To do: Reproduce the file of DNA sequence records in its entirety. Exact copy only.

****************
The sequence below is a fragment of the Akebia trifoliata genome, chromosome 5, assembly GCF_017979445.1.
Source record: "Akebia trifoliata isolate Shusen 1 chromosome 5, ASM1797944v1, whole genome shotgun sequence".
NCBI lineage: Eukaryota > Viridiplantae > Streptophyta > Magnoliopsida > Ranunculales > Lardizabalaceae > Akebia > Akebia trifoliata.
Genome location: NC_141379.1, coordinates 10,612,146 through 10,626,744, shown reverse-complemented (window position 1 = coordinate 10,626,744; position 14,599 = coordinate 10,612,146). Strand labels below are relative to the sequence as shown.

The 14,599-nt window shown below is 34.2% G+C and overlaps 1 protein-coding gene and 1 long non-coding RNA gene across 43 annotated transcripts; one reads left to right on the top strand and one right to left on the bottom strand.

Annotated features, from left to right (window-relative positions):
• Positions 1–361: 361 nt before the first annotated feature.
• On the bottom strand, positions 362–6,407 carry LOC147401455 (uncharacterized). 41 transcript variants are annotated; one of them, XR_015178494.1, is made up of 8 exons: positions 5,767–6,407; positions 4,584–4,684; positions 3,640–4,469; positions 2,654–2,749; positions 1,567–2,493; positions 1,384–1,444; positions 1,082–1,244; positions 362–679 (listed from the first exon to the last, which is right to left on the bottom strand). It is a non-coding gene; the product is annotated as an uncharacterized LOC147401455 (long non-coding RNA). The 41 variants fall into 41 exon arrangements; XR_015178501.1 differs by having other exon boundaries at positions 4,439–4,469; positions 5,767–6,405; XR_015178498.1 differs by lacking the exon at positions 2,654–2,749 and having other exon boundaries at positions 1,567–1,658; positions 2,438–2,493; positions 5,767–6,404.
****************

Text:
The sequence below is a fragment of the Akebia trifoliata genome, chromosome 5, assembly GCF_017979445.1.
Source record: "Akebia trifoliata isolate Shusen 1 chromosome 5, ASM1797944v1, whole genome shotgun sequence".
NCBI lineage: Eukaryota > Viridiplantae > Streptophyta > Magnoliopsida > Ranunculales > Lardizabalaceae > Akebia > Akebia trifoliata.
Genome location: NC_141379.1, coordinates 10,612,146 through 10,626,744, shown reverse-complemented (window position 1 = coordinate 10,626,744; position 14,599 = coordinate 10,612,146). Strand labels below are relative to the sequence as shown.

The 14,599-nt window shown below is 34.2% G+C and overlaps 1 protein-coding gene and 1 long non-coding RNA gene across 43 annotated transcripts; one reads left to right on the top strand and one right to left on the bottom strand.

Annotated features, from left to right (window-relative positions):
• Positions 1–361: 361 nt before the first annotated feature.
• On the bottom strand, positions 362–6,407 carry LOC147401455 (uncharacterized). 41 transcript variants are annotated; one of them, XR_015178494.1, is made up of 8 exons: positions 5,767–6,407; positions 4,584–4,684; positions 3,640–4,469; positions 2,654–2,749; positions 1,567–2,493; positions 1,384–1,444; positions 1,082–1,244; positions 362–679 (listed from the first exon to the last, which is right to left on the bottom strand). It is a non-coding gene; the product is annotated as an uncharacterized LOC147401455 (long non-coding RNA). The 41 variants fall into 41 exon arrangements; XR_015178501.1 differs by having other exon boundaries at positions 4,439–4,469; positions 5,767–6,405; XR_015178498.1 differs by lacking the exon at positions 2,654–2,749 and having other exon boundaries at positions 1,567–1,658; positions 2,438–2,493; positions 5,767–6,404.